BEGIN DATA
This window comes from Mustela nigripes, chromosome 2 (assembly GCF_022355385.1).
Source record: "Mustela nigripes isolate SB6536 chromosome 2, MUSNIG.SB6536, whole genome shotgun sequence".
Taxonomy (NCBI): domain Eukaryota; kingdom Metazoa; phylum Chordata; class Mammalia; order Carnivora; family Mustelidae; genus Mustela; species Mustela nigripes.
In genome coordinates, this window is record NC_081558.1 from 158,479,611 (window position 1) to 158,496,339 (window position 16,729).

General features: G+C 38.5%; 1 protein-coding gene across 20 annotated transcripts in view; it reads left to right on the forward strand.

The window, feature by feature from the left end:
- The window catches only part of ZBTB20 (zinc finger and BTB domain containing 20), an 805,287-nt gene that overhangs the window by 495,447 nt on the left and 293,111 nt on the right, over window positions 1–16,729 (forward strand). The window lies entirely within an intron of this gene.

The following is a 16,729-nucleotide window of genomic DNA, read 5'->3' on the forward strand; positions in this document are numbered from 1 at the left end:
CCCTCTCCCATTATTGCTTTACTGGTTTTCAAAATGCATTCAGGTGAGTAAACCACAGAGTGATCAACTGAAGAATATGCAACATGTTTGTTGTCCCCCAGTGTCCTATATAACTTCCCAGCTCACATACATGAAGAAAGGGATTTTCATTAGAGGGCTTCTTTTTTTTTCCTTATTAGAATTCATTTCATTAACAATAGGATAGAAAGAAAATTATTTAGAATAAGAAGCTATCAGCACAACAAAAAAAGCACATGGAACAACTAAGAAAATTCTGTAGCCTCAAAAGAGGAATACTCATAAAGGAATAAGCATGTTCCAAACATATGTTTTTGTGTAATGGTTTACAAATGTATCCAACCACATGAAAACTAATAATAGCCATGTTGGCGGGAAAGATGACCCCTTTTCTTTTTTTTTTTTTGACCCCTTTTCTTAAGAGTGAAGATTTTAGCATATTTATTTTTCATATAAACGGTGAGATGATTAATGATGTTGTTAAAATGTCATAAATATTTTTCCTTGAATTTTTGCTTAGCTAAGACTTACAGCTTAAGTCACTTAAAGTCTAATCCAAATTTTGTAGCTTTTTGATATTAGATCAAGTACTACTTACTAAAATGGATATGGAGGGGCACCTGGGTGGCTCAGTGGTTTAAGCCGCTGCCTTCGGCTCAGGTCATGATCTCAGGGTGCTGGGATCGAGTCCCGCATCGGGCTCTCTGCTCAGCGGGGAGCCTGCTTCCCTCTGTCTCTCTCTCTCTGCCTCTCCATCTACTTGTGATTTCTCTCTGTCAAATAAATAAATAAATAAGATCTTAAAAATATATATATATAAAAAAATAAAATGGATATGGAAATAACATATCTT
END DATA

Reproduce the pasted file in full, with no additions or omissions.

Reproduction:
This window comes from Mustela nigripes, chromosome 2 (assembly GCF_022355385.1).
Source record: "Mustela nigripes isolate SB6536 chromosome 2, MUSNIG.SB6536, whole genome shotgun sequence".
Taxonomy (NCBI): domain Eukaryota; kingdom Metazoa; phylum Chordata; class Mammalia; order Carnivora; family Mustelidae; genus Mustela; species Mustela nigripes.
In genome coordinates, this window is record NC_081558.1 from 158,479,611 (window position 1) to 158,496,339 (window position 16,729).

General features: G+C 38.5%; 1 protein-coding gene across 20 annotated transcripts in view; it reads left to right on the forward strand.

The window, feature by feature from the left end:
- The window catches only part of ZBTB20 (zinc finger and BTB domain containing 20), an 805,287-nt gene that overhangs the window by 495,447 nt on the left and 293,111 nt on the right, over window positions 1–16,729 (forward strand). The window lies entirely within an intron of this gene.

The following is a 16,729-nucleotide window of genomic DNA, read 5'->3' on the forward strand; positions in this document are numbered from 1 at the left end:
CCCTCTCCCATTATTGCTTTACTGGTTTTCAAAATGCATTCAGGTGAGTAAACCACAGAGTGATCAACTGAAGAATATGCAACATGTTTGTTGTCCCCCAGTGTCCTATATAACTTCCCAGCTCACATACATGAAGAAAGGGATTTTCATTAGAGGGCTTCTTTTTTTTTCCTTATTAGAATTCATTTCATTAACAATAGGATAGAAAGAAAATTATTTAGAATAAGAAGCTATCAGCACAACAAAAAAAGCACATGGAACAACTAAGAAAATTCTGTAGCCTCAAAAGAGGAATACTCATAAAGGAATAAGCATGTTCCAAACATATGTTTTTGTGTAATGGTTTACAAATGTATCCAACCACATGAAAACTAATAATAGCCATGTTGGCGGGAAAGATGACCCCTTTTCTTTTTTTTTTTTTGACCCCTTTTCTTAAGAGTGAAGATTTTAGCATATTTATTTTTCATATAAACGGTGAGATGATTAATGATGTTGTTAAAATGTCATAAATATTTTTCCTTGAATTTTTGCTTAGCTAAGACTTACAGCTTAAGTCACTTAAAGTCTAATCCAAATTTTGTAGCTTTTTGATATTAGATCAAGTACTACTTACTAAAATGGATATGGAGGGGCACCTGGGTGGCTCAGTGGTTTAAGCCGCTGCCTTCGGCTCAGGTCATGATCTCAGGGTGCTGGGATCGAGTCCCGCATCGGGCTCTCTGCTCAGCGGGGAGCCTGCTTCCCTCTGTCTCTCTCTCTCTGCCTCTCCATCTACTTGTGATTTCTCTCTGTCAAATAAATAAATAAATAAGATCTTAAAAATATATATATATAAAAAAATAAAATGGATATGGAAATAACATATCTT